1416 P= p L = p(No.6866 p hT = 2. of Threads ( ) DO = DT + . under no condition should be considered to hold a load when at rest. the actual surface finish and lubrication may reduce this significantly. If safety is involved. friction factors and velocity factors must all be considered and applied to reflect a realistic durability rating.1416 P 3. More important. Gear Catalog 147 . The statement is made to cover the broad spectrum of variables effecting self-locking characteristics of a particular gear set in a specific application. Theoretically. CD = dw + DG 2 hT = . a worm gear will not back drive if the friction angle is greater than the worm lead angle. no guarantee is made and the customer should be so advised. However. RATING The high rate of sliding friction that takes place at the mesh of the Worm and Gear results in a more complex method of rating these Gears as opposed to the other Gear types. of Teeth on Gear (NG) and Number of Threads on Worm Throat Dia. (DT) and Addendum (a) Formula p = 3. Again. making it difficult to predict. Material factors. if the worm lead angle is less than 5°. The same variables exist.6a SELF-LOCKING ABILITY There is often some confusion as to the self-locking ability of a worm and gear set. (DO) Having Diametral Pitch (P) Circular Pitch (p) Number of Threads in Worm & Circular Pitch (p) Diametral Pitch (P) Outside Diameter (d o) & Addendum (a) Circular Pitch (p) & Number of Teeth (N) Pitch Diameter of Worm (d w) & Worm Gear (DG) Circular Pitch (p) Diametral Pitch (P) Whole Depth (h T) & Outside Diameter (d w) Pitch Diameter of Worm Gear (D) & Addendum (a) Pitch Diameter of Worm(D) & The Lead (L) No. mounted and lubricated. if the lead angle is greater than 11°.ENGINEERING INFORMATION WORMS AND WORM GEARS WORM AND WORM GEAR FORMULAS To Obtain Circular Pitch (p) Diametral Pitch (P) Lead (of Worm) (L) Addendum (a) Pitch Diameter (D) of Worm (DW) Pitch Diameter of Worm Gear (DG) Center Distance Between Worm & Worm Gear (CD) Whole Depth of Teeth (hT) Bottom Diameter of Worm (Dr) Throat Diameter of Worm Gear (DT) Lead Angle of Worm (γ) Ratio Gear O. However. there is reasonable expectation of self-locking. of Threads) a=1 P DW = do – 2a DG = NGp 3. vibration may cause motion at the point of mesh with further reduction in the friction angle.157 P dr = do – 2hT DT = DG + 2a L γ = tan-1 3. our experience indicates that for a hardened worm and bronze gear properly manufactured.D. Boston worm gear sets. no guarantee should be made and customer should be advised.1416d NG Ratio = No. back-driving capability may be expected.1416 WORM GEAR BACK-DRIVING This is the converse of self-locking and refers to the ability of the worm gear to drive the worm. a positive brake should be used. Generally speaking. Again.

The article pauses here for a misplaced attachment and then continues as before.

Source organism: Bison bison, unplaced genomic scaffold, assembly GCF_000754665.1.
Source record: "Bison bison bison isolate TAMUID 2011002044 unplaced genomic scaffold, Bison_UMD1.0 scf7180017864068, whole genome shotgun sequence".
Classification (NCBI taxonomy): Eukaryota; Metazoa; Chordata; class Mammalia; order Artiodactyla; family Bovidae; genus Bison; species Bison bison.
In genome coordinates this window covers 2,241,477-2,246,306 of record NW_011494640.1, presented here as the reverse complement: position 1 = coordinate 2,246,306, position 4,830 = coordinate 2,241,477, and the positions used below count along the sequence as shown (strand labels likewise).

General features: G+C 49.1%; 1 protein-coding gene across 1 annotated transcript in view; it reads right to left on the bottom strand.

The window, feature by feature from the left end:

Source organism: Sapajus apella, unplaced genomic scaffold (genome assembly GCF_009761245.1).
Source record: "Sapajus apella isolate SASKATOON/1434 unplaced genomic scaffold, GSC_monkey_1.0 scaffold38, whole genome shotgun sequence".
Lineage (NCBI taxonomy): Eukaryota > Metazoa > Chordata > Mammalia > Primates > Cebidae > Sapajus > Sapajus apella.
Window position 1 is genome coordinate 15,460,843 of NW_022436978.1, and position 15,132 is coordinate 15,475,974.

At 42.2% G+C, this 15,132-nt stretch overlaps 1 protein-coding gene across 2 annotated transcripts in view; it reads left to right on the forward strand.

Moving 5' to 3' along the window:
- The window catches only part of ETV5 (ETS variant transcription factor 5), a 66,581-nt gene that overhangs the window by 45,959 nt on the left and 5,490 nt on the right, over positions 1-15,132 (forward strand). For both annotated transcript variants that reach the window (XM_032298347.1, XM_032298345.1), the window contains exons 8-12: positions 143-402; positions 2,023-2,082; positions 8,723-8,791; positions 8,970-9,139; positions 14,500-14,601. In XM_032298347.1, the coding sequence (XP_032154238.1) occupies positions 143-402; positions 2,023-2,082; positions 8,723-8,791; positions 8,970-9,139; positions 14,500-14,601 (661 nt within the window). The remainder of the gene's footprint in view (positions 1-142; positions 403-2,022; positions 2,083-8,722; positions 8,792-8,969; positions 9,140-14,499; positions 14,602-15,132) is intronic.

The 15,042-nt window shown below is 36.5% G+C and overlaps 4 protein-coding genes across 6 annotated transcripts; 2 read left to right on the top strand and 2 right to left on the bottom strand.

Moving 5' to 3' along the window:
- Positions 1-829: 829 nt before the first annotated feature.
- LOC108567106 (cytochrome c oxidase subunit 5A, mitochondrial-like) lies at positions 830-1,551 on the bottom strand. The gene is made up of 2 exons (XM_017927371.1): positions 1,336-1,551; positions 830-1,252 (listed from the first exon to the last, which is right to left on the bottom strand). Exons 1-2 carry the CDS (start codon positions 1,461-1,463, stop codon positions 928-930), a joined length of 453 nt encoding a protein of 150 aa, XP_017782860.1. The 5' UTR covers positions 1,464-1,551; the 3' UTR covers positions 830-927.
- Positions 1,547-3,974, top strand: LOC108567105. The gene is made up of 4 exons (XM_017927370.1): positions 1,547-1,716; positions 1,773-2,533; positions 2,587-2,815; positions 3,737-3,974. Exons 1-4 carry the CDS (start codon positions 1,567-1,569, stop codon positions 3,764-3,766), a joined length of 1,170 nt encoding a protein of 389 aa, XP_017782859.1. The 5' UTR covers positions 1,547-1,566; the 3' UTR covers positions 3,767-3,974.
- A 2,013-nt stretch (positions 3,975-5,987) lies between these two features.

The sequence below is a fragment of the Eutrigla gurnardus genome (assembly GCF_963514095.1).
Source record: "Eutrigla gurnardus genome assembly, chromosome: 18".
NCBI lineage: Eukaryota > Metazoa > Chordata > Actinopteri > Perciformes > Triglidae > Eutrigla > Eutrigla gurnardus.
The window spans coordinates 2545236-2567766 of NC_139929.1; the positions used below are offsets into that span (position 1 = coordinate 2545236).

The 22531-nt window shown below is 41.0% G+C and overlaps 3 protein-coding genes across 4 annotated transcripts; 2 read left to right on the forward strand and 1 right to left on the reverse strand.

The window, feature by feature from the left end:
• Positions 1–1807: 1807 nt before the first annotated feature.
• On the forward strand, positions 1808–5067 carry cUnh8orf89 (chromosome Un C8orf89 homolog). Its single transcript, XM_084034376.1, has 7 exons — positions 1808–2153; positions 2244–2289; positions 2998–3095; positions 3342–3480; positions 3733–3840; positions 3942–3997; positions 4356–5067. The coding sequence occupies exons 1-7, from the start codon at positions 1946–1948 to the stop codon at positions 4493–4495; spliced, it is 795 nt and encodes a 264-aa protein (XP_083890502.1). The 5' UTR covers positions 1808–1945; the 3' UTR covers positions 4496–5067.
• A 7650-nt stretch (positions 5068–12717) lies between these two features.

4.018 .065 .066 .032 .026 . low-angle operation may require only occasional lubrication.033 . 148 Gear Catalog . 1° for urethane and 1/2° for bronze.0 15.035 . high-speed operation or in extreme dirt or moist conditions.5 7.4 . 3.) This should be within specifications below. Align shafts and supports to give minimum lateral and angular misalignment. The detrimental effects of these rotational deviations can be reduced. Slide couplings together and check lateral misalignment using straight edge and feeler gauge over coupling outside diameter (On BF Series couplings. Light-duty. and uniform speed restored by using two joints (and an intermediate shaft) to connect shafts at an angle or misaligned in a parallel direction. The difference between any two readings should be within specifications below. LUBRICATION MISALIGNMENT TOLERANCES Coupling Series FC—Bronze Insert FC—Urethane Insert FC—Rubber Insert BF BG (Shear Type) FA FCP (Plastic) Lateral .013 .001 .011 .039 . Assemble coupling halves to shaft. These cyclic speed fluctuations (two per revolution) cause vibration.022 .002 .ENGINEERING INFORMATION COUPLINGS ALIGNMENT Alignment of Boston couplings should be performed by the following steps to meet lateral and angular misalignment specifications below.002 1/32 . Many applications are considered severe when in harsh environments and when a combination of speed. 1.) . Lock couplings on shaft and check distance using feeler gauges between drive lug on one half and space between on other coupling half. For high-angle. VOLUME OF LUBRICATION FOR BOOTED JOINTS Size 37 50 62 75 87 Volume (Ozs.0 3. dirt contamination and inaccessible locations make it impractical to maintain proper lubrication.053 .052 .078 .0 50. UNIVERSAL JOINTS MOUNTING A single universal joint (rotating at uniform speed) operating at an angle will introduce periodic variations of angular velocity to the driven shaft. Rotate coupling and check gap at a minimum of 3 other coupling positions. The center cross of these joints holds a generous supply of lubricant which is fed to the bearings by centrifugal action.026 .0 Size 250 300 400 Volume (Ozs.078 Bronze .5 Size 100 125 150 175 200 Volume (Ozs. FEELER GAUGE FEELER GAUGE LATERAL MISALIGNMENT ANGULAR MISALIGNMENT For connecting shafts in the same plane the joints should be arranged to operate at equal angles and with the bearing pins of the yokes on the intermediate shaft in line with each other. spider must be removed. 2.002 .0 30. higher shaft stresses and bearing loads which will be more severe with larger angles of operation.117 Insert Urethane .5 4.002 . all booted joints should be used with a LITH-EP-000 grease for an ambient temperature range of 40° to 225°F.044 . FORGED AND CAST TYPE Universal Joints are not lubricated when shipped.003 Angular See Chart below 1-1/2° 2° 2° 3° PIN and BLOCK TYPE These universal joints are not lubricated when shipped.) 2. It is in these instances when the Boot Kits become a desirable alternative. daily regreasing may be required.039 Note: Joints should be initially lubricated with a 90 weight oil before being packed with grease.097 . MAXIMUM READING DIFFERENTIAL Size FC12 FC15 FC20 FC25 FC30 FC38 FC45 Rubber .75 1. For satisfactory performance.0 1.5 .) 25. Lubricate these joints with a Lith EP-2 grease or equivalent.1 FC SERIES ANGULAR MISALIGNMENT Chart reflects maximum angular misalignment of 1-1/2° for rubber.022 .